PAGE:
Real Madrid 2-1 Juventus: Tactical Analysis

Another amazing Champions League game night was graced by another amazing fixture between two giants of the continent, as Juventus visited the Santiago Bernabeu to play Real Madrid. This was an important game for the Old Lady, as they had drawn their opening 2 fixtures, and a negative result here could make the rest of the group hard work. Real Madrid, on the other hand, had a very different start. 10 goals in their first 2 games and all 6 points, Real came into this game in hot form, looking to probably seal progression.

Real Madrid started the game in a sort of 4-3-3 formation. Arbeloa, Pepe, Ramos and Marcelo began the game as the 4. In midfield, Khedira and Illara were the duo that were sitting in midfield, with Modric, playing a drifting role. Up front, Ronaldo started at home, on the left, Benzema in the middle, and Di Maria on the right.

Juventus started in a formation that they don’t usually use, the 4-3-3. The team usually lines up with 3 at the back, but Bonucci was left out this time, and Barzagli and Chiellini formed the central defensive partnership. Ogbonna began at left back, and Caceres at right back. The midfield trio remained the same, Pirlo, Pogba and Vidal. Marchisio was pushed up the pitch to occupy the right hand side of attack, while Tevez handled the left, and Llorente the middle.

via our very own Tactics Creator App. Click here to make your own!

via our very own Tactics Creator App. Click here to make your own!

Modric Role

Usually, Real opt for a 4-2-3-1, with someone like Isco playing as the middle component of the 3. Modric too, has taken up that role at times, though one wouldn’t call it his natural position. Today however, Ancelotti gave Modric the license to drift around the pitch. The Croatian play-maker added a lot of vertical movement across the park, generally staying close to the ball, and on or close to the same horizontal line as the ball. The aim was to utilise the play-making of Modric across the pitch, and the Juve midfield trio meant that anyone trying to operate in the non-existent ‘hole’ could be neutralised. It was also a necessity to try and drag the Juve midfielders out of position. The diminutive medio had by far the highest number of touches of the ball from anyone on his team, with 118.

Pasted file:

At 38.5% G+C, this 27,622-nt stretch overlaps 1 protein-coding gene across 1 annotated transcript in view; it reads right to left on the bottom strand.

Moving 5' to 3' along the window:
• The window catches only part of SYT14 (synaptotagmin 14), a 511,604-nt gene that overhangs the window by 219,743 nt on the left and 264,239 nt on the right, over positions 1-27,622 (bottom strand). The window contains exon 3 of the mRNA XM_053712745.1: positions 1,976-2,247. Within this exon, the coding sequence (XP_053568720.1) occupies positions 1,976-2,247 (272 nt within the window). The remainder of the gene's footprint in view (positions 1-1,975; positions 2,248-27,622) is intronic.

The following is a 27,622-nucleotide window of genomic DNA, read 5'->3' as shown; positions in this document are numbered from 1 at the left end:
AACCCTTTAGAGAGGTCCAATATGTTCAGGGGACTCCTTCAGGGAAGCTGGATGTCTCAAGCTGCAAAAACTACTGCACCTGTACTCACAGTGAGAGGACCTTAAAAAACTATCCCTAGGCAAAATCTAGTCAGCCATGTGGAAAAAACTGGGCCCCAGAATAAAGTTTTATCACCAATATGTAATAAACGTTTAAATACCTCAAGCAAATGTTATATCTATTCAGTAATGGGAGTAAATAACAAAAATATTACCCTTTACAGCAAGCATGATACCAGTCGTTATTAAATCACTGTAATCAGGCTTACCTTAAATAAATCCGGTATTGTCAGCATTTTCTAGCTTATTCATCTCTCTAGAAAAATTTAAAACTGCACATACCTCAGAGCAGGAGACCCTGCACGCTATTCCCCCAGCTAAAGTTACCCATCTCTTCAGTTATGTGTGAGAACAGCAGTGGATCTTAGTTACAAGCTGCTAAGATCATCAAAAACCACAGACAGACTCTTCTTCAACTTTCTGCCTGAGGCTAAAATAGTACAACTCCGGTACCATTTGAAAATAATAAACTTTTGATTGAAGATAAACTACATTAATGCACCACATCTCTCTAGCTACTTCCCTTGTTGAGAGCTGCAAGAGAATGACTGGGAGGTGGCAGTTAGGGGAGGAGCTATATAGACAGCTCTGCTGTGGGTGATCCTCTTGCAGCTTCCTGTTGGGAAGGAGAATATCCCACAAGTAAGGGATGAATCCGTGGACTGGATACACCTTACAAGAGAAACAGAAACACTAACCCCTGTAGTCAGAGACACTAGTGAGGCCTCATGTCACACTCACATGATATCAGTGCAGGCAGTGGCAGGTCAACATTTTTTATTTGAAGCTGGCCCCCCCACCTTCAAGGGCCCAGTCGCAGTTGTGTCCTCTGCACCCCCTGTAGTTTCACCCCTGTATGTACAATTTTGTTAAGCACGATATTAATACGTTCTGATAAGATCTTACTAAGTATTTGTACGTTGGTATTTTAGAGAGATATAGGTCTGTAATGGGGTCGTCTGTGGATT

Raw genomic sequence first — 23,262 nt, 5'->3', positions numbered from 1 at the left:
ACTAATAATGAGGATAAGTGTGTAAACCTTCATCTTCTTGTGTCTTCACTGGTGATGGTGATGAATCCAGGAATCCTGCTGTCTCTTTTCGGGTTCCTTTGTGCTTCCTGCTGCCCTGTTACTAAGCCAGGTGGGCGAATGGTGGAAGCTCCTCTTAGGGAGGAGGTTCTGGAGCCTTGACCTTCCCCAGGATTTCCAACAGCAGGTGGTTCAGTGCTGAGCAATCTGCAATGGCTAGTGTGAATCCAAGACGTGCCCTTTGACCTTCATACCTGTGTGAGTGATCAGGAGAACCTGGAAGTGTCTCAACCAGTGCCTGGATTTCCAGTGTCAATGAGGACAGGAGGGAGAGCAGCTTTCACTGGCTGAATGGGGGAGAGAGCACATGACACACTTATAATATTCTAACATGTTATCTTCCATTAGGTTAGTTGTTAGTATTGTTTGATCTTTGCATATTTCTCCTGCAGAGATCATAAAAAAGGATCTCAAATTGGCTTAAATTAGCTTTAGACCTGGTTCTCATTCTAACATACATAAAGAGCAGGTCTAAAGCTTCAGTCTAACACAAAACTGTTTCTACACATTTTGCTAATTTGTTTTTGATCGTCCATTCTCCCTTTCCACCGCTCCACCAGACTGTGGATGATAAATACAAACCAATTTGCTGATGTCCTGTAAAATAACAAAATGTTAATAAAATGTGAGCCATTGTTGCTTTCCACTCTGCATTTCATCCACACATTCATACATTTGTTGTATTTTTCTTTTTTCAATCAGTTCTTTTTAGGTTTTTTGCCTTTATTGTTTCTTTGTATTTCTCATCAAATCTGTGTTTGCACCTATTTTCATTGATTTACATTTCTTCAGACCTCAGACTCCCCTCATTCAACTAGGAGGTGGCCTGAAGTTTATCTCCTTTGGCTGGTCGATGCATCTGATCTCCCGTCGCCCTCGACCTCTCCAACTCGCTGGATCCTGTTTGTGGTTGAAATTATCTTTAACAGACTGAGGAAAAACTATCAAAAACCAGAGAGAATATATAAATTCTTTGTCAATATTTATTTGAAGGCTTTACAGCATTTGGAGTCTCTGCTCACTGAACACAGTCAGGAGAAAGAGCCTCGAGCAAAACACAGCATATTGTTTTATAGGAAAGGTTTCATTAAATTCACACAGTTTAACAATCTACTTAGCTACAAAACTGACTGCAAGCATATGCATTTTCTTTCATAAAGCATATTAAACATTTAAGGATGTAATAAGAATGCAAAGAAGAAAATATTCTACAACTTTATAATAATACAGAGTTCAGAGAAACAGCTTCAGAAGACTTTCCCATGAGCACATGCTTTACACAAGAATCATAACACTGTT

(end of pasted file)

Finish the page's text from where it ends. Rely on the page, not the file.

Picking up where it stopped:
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Juventus Drawing Real Out

Conte came in with a counter attacking game plan. His aim was to use the wide areas to attack, and in order to do so effectively, they needed to draw the Los Blancos out of their half. They did this by using two main tactics. Firstly, there was hardly any pressure on the ball from Juventus, especially in the Real Madrid half. The pressure came of course, but only when the ball entered the Juventus half of the field.

Juventus Tackles. via squawka.com

Juventus Tackles.
via squawka.com

Another move we saw from Juventus throughout the game was their pattern from goal kicks. every time they won one, they were insistent on passing out to defenders and playing out from the back. Of course, the aim was to bring the Real front men forward, and increase the gap between the forwards and the midfield, opening space for Pirlo to operate in. There were quite a few long passes also played to exploit the space created as a result of the Real pressing.

Juventus Trying To Cross

Conte probably identified a weakness of the Real Madrid back-line when it came to dealing with crosses and cut backs. The Old Lady was ruthless in trying to exploit the failings of Marcelo and Arbeloa. Over the course of the game, Juventus managed to make 17 cross attempts, and of these, 14 came in the first 45 minutes, when both teams had 11 men on the pitch. They did so in a systematic manner, with different types of set ups leading to the ball into the box.

Juventus Crosses via squawka.com

Juventus Crosses
via squawka.com